Your Guide to the Perfect Weekend in Honolulu: February 24–March 2, 2021
Watch films centered on Black voices, take your gardening skills to the next level, celebrate indigenous foods and more as we move into the third month of 2021.
Honolulu African American Film Festival 2021
February 25 to March 6
We’re expecting the 10th year of this festival to be more popular than ever as people seek to hear from diverse voices. It opens Thursday morning at 10 a.m. with Unapologetic, a look at the Movement for Black Lives in Chicago. The documentary Lil’ Buck: Real Swan follows a dancer who combines street dancing with ballet and teaches South Memphis kids his methods (Feb. 27). And if you missed MLK/FBI, the Hawai‘i International Film Festival’s co-centerpiece film in November, catch it on Saturday. We’re also looking forward to the ominous You Will Die at Twenty (Feb. 28) and the shorts program (March 6). Films will be available to start streaming within 24 hours of their debut, but you can (and should) preorder tickets now, even for free screenings, since they all have limited capacity. Once you click play, you’ll have five hours to finish watching. And even though the festival is digital this year, films are only available to watch from Hawai‘i.
$0–$5 per film, honolulumuseum.org
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Virtual Community Classes with Lyon Arboretum
Beginning February 26
Almost a year into this thing, we’re ready to up our gardening skills. Lyon Arboretum, the UH-managed botanical garden in Mānoa Valley, offers virtual classes that cover vegetable gardens, lau hala weaving, floral design and more on Zoom starting this Friday. The first class, Using and Growing Local Seeds with Jay Bost, costs $20 and will explain why local seeds will give you better results. Bost is a seed farmer with the Hawai‘i Seed Growers Network, which helps preserve Hawai‘i’s seed biodiversity. Saturday’s plant identification course with Lyon’s planet systematist and botanical gardener Jesse Adams can either be taken as a stand-alone ($20) or part one of a three-part package (classes continue on March 6 and 13, $60 for all three). Sign up here and pay by calling (808) 988-0456.
Friday, February 26, 4 p.m.
Go behind the scenes with Mānoa Valley Theatre in its weekly talk-story video series, this time featuring host Devon Nekoba, singer-songwriter Ron Artis II and MVT Executive Director Kip Wilborn. They’ll discuss upcoming trends and events, such as the Music & Comedy Series that will debut next Saturday, March 6. Artis, an R&B and soul artist with a musical family (his brother Thunderstorm Artis was in the Top 3 of season 18 of The Voice, while his father, Ron Artis, was both a musician and mural artist), grew up surrounded by performers and instruments but only took up singing when he was 22. Hear about his latest projects and get tickets for his March 6 and 7 concerts.
CHANGE Series: Community & Economy
February 25, 3 p.m.
There’s a lot of talk about what needs to be done in our state, but maybe not as much action. The virtual CHANGE Series from our sister magazine Hawai‘i Business brings together experts who not only talk the talk, but walk the walk with their advocacy, policies and projects that make our island home better. The “C” in CHANGE stands for Community and Economy; in this Thursday’s panel discussion on Zoom, hear from innovators from First Insurance Co. of Hawai‘i, the Maui Economic Development Board, KTA Super Stores and UH as well as Kaua‘i County’s business innovation coordinator to find out how they’re revitalizing the economy. Afterward, stay tuned for a Q&A and virtual breakout talks.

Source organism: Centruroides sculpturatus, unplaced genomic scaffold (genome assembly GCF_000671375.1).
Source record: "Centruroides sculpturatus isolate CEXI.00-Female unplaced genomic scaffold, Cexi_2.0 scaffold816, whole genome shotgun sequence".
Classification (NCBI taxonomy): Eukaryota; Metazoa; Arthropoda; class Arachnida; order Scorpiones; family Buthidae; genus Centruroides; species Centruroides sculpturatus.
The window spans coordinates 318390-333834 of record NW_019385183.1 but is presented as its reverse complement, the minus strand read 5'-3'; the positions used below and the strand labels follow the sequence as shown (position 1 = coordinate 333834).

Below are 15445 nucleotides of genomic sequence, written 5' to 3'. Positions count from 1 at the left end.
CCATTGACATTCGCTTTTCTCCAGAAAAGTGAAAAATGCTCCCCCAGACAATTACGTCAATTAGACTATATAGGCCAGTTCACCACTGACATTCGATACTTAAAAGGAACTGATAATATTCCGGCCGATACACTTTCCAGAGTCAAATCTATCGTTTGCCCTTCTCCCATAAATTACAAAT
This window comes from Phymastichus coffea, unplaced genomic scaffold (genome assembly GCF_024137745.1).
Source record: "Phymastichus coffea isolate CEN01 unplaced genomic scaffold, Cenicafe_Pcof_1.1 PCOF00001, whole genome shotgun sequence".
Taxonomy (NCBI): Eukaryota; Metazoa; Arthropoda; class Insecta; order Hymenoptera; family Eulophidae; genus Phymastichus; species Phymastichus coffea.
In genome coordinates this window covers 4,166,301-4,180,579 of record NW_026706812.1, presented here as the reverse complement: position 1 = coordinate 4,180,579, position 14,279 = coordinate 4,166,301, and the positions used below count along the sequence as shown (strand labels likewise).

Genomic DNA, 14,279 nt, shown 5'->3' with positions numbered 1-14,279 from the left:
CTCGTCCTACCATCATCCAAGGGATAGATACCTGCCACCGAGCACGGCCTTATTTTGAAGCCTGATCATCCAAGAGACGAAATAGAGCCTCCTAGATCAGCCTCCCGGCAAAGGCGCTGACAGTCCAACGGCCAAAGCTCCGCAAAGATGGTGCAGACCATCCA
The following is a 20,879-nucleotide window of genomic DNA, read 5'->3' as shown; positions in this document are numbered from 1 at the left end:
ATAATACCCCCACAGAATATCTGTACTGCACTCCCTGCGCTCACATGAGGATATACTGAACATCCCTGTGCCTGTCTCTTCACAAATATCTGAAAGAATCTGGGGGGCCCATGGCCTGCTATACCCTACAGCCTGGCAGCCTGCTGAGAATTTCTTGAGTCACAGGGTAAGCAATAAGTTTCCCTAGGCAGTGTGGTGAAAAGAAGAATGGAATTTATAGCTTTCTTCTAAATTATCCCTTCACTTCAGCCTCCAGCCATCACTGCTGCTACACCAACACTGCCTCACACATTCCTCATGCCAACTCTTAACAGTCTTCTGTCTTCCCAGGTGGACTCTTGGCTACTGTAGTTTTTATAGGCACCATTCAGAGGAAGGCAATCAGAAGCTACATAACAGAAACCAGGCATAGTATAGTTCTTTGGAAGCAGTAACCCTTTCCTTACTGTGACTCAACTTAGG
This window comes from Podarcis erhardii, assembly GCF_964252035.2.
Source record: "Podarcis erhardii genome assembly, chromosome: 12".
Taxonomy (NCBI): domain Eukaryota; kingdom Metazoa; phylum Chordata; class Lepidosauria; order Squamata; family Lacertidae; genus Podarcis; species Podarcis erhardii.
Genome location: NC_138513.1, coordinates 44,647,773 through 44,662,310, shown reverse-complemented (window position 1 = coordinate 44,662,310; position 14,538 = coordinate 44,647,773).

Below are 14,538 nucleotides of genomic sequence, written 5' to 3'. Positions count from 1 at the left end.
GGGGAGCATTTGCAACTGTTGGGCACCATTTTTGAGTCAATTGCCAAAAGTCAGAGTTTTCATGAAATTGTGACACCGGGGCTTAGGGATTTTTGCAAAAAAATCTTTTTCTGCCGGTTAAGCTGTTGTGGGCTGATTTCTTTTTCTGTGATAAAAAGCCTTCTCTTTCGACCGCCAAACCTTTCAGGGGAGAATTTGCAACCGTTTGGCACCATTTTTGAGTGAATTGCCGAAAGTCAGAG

Reserve Your Spot for Mo-Joe
March 3, noon to 1 p.m.
Battleship Missouri Memorial’s Mo-Joe series launches next Wednesday with a discussion about the Gulf War, 30 years after Operation Desert Storm. The “joe” part refers to partner Old Salt Coffee Co., started by Navy veterans. Use the code MOJOE10 for 10% off coffee, then tune in to hear about the National Desert Storm and Desert Shield War Memorial being built in Washington, D.C. It’s a virtual event but the Mighty Mo is open for visitors.
Hōakaʻai: Brunch and Conversation
Saturday, February 27, seatings at 9 and 11 a.m.
This new monthly series from the Waiwai Collective delves into eating as a sacred experience that connects us with the land. The theme for the first event is indigenous foods and features citrus salad with ʻulu, green curry with kalo and chickpeas, a taro bar from Voyaging Foods, kalo from ʻUlu & Kalo Bakery, and an ʻōlena and ginger drink from Gazoz. It’s too late to participate virtually, but there are still tickets to join in-person seatings at both 9 and 11 a.m. Must be purchased by 10 p.m. Thursday.
$70 and up, Arts & Letters Nuʻuanu, 1164 Nu‘uanu Ave., eventbrite.sg
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The World of Wong Kar Wai
Through February 28
If simply seeing the name Wong Kar-wai doesn’t put The Mamas & The Papas’ “California Dreamin’” into your head, then you’ve probably never seen Chungking Express. You have four days to change that with The World of Wong Kar Wai, a set of seven of the Hong Kong auteur’s films restored in 4K. Each film is $12 to watch, or see all seven for $70, through the Hawai‘i International Film Festival website.
Hawaiian Steel Guitar Showcase
Saturday, February 27, 3 p.m.
It’s the instrument that every romanticized video of Hawai‘i has featured on its soundtrack for the past century, but the Hawaiian steel guitar can do more than accompany footage of swaying palms. Tune in to this showcase with Kapono Lopes, Ke Kula Mele NextGen and Jeff Au Hoy on hawaiiansteelguitarfestival.com/showcase or facebook.com/HawaiianSteelShowcase, and play along during the kanikapila.